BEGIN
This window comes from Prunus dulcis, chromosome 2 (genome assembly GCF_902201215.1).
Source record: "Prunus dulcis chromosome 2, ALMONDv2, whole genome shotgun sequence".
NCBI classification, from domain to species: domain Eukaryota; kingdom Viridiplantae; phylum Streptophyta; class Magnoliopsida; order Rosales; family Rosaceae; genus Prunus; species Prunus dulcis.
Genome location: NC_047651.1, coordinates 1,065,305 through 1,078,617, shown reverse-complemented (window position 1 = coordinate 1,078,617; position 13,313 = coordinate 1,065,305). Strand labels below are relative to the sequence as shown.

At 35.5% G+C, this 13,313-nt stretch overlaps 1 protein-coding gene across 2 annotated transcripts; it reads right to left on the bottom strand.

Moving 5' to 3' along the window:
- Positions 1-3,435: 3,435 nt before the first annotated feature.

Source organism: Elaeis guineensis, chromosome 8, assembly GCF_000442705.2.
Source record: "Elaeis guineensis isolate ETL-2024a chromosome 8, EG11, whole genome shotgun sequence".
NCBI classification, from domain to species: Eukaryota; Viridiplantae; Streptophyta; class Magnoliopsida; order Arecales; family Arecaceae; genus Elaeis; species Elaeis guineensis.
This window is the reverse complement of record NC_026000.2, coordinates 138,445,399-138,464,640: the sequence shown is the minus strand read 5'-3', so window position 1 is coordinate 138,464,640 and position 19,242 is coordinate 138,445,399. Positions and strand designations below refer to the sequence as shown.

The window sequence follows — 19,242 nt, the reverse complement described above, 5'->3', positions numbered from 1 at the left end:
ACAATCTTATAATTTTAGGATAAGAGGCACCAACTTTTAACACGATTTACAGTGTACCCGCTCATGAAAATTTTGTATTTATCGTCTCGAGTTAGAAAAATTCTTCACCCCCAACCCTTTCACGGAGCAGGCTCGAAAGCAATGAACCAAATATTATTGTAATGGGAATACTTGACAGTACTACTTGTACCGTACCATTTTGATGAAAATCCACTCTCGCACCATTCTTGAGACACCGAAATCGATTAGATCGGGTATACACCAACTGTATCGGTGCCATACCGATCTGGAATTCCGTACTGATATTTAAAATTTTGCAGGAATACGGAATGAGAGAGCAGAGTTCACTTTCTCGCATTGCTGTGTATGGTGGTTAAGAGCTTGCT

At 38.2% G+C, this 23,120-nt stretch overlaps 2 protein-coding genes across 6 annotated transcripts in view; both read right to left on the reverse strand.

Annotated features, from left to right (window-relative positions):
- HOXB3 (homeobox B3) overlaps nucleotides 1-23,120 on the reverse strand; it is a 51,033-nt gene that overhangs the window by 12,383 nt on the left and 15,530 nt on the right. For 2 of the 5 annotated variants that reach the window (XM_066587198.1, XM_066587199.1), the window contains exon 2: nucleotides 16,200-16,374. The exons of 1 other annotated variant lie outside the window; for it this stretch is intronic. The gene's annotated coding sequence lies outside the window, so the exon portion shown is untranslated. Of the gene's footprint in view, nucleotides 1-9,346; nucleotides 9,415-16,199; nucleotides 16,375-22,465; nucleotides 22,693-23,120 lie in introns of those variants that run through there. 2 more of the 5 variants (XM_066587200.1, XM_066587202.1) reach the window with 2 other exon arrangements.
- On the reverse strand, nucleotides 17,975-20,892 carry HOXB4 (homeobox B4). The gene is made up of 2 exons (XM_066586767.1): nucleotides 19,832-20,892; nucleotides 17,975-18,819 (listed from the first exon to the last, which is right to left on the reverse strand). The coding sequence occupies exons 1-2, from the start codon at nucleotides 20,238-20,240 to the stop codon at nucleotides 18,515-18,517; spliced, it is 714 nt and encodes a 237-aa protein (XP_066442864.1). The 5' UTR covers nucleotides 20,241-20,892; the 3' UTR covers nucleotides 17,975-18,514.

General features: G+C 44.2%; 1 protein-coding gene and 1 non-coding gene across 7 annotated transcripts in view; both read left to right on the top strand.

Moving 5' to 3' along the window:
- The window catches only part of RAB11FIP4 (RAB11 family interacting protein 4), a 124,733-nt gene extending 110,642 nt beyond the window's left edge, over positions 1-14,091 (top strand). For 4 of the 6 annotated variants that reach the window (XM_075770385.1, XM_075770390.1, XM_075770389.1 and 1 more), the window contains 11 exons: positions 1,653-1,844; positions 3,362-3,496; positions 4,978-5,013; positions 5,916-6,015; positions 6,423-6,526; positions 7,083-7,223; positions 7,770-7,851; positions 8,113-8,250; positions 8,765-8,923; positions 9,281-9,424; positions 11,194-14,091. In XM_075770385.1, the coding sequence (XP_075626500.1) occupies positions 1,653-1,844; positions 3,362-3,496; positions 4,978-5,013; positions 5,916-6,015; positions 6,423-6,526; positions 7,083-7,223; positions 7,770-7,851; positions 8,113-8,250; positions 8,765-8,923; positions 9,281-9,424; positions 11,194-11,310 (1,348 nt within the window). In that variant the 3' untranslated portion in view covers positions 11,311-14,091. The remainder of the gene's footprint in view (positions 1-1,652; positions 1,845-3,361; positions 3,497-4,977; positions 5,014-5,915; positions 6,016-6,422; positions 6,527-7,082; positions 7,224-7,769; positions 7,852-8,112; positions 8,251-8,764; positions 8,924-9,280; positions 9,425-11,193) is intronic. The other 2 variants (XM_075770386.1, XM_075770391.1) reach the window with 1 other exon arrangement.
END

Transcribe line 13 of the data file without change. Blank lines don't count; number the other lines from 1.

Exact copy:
ACAATCTTATAATTTTAGGATAAGAGGCACCAACTTTTAACACGATTTACAGTGTACCCGCTCATGAAAATTTTGTATTTATCGTCTCGAGTTAGAAAAATTCTTCACCCCCAACCCTTTCACGGAGCAGGCTCGAAAGCAATGAACCAAATATTATTGTAATGGGAATACTTGACAGTACTACTTGTACCGTACCATTTTGATGAAAATCCACTCTCGCACCATTCTTGAGACACCGAAATCGATTAGATCGGGTATACACCAACTGTATCGGTGCCATACCGATCTGGAATTCCGTACTGATATTTAAAATTTTGCAGGAATACGGAATGAGAGAGCAGAGTTCACTTTCTCGCATTGCTGTGTATGGTGGTTAAGAGCTTGCT